China admits reckless pollution has spawned string of toxic 'cancer villages'

Last Updated: Fri, Feb 22, 2013 10:20 hrs

Decades of reckless pollution have spawned a string of toxic 'cancer villages,' the Chinese Government has admitted for the first time.

The admission by China' Environment ministry came in a five-year plan on tackling pollution.

The document said that in recent years, toxic and hazardous chemical pollution has caused many environmental disasters, cutting off drinking water supplies, and even leading to severe health and social problems such as 'cancer villages'.

According to the Telegraph, environmentalists have long campaigned for the government to recognize and help the hundreds of cancer clusters caused by poisoned soil, water or air.

In 2009, Deng Fei, an investigative journalist helped to plot some of the worst-hit villages on a Google map.

The plan outlines a clampdown on the use and production of 58 types of toxic chemical.

State news agency Xinhua reported on Friday that the document warns that China faces a grave situation in terms of chemical pollution control.

It cited inadequate pollution risk control by enterprises, a lack of systematic policies to restrain the making and use of highly toxic and dangerous chemicals and authorities' insufficient pollution monitoring and supervision capabilities, the report said.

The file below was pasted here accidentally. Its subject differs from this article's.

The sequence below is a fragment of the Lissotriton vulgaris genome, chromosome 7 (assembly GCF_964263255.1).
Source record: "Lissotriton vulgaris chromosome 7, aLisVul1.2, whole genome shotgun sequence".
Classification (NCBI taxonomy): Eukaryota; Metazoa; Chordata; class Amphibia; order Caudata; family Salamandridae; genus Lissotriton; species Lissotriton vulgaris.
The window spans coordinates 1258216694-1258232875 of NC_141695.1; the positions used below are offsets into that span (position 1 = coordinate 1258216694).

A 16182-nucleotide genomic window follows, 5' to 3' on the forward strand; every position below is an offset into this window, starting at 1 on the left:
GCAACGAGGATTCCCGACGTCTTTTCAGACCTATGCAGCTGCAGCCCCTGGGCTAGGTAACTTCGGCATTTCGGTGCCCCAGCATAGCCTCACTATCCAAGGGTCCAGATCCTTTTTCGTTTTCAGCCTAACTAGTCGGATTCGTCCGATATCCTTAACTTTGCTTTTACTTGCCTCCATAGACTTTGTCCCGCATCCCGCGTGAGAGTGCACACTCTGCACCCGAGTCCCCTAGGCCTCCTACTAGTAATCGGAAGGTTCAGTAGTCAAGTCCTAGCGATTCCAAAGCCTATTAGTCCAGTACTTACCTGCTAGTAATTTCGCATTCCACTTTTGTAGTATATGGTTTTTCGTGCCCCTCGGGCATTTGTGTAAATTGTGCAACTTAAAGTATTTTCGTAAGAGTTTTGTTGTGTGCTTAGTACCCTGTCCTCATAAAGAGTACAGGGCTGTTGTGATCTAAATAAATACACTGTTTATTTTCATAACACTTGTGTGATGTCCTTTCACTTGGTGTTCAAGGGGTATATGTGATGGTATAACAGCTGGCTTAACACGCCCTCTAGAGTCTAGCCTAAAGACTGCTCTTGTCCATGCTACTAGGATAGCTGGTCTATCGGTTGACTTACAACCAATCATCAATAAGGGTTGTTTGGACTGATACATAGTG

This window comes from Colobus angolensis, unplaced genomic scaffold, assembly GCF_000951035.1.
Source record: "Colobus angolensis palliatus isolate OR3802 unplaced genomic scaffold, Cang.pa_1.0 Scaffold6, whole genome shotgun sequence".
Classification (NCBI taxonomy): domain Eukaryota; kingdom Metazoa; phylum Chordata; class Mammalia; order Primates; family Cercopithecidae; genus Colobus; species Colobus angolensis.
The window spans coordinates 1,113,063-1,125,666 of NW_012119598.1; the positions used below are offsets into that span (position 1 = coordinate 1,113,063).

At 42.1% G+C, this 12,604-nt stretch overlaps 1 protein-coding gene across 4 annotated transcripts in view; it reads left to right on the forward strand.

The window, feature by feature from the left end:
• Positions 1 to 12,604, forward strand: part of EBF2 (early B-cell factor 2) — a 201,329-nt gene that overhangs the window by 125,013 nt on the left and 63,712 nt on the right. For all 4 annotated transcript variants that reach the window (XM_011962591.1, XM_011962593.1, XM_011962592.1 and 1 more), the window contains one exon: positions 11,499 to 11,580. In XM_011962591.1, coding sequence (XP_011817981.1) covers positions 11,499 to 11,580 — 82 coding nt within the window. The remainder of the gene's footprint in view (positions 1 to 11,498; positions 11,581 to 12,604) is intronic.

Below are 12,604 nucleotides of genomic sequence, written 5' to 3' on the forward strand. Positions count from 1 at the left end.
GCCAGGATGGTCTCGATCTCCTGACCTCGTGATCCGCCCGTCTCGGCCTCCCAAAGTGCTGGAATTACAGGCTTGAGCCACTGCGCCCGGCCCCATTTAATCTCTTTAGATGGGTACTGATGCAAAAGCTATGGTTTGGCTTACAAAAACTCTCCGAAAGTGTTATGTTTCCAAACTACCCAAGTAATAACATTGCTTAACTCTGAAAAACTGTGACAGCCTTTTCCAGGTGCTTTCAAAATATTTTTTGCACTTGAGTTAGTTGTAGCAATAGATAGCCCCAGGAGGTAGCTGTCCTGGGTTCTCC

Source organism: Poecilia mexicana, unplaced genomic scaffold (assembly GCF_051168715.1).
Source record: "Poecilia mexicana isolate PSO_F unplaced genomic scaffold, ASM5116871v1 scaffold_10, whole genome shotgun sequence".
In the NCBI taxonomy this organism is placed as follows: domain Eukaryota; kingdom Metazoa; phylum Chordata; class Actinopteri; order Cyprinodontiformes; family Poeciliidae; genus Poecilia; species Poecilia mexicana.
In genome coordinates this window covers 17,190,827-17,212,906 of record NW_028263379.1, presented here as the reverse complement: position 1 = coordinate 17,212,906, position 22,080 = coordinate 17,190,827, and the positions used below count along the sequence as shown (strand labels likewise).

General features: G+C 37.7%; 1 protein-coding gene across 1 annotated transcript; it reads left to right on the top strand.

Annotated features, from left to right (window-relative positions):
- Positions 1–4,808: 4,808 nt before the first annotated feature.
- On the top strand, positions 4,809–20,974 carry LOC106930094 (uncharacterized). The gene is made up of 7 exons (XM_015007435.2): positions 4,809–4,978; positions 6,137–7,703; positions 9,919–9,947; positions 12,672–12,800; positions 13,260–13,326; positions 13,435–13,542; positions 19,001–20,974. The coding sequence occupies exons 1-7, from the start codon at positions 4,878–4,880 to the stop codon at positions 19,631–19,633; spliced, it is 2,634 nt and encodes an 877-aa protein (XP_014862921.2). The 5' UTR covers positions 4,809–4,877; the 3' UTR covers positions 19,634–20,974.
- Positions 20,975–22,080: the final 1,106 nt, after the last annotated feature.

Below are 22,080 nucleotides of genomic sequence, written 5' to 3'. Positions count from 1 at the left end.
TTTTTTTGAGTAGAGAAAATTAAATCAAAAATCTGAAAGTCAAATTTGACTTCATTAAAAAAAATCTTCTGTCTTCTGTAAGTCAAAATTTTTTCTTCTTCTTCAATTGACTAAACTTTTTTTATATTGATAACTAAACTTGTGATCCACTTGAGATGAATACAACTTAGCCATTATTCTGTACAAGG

The plan's publication comes amid a growing public outcry over the toll pollution is taking on public health.

Cancer is now China's biggest killer, and cancer rates have surged since the beginning of China's economic miracle, the report said.

One in four Chinese now die from cancer, and there has been an 80 percent rise in the mortality rate from cancer over the past 30 years.

According to the report, the issue of groundwater pollution hit the headlines after Deng launched an online campaign inviting internet-users to post photographs of polluted rivers near their homes.

Ma Jun, who runs the Institute of Public and Environmental Affairs, said government officials had traditionally claimed there was insufficient scientific evidence to link "cancer clusters" and pollution, the report added. (ANI)

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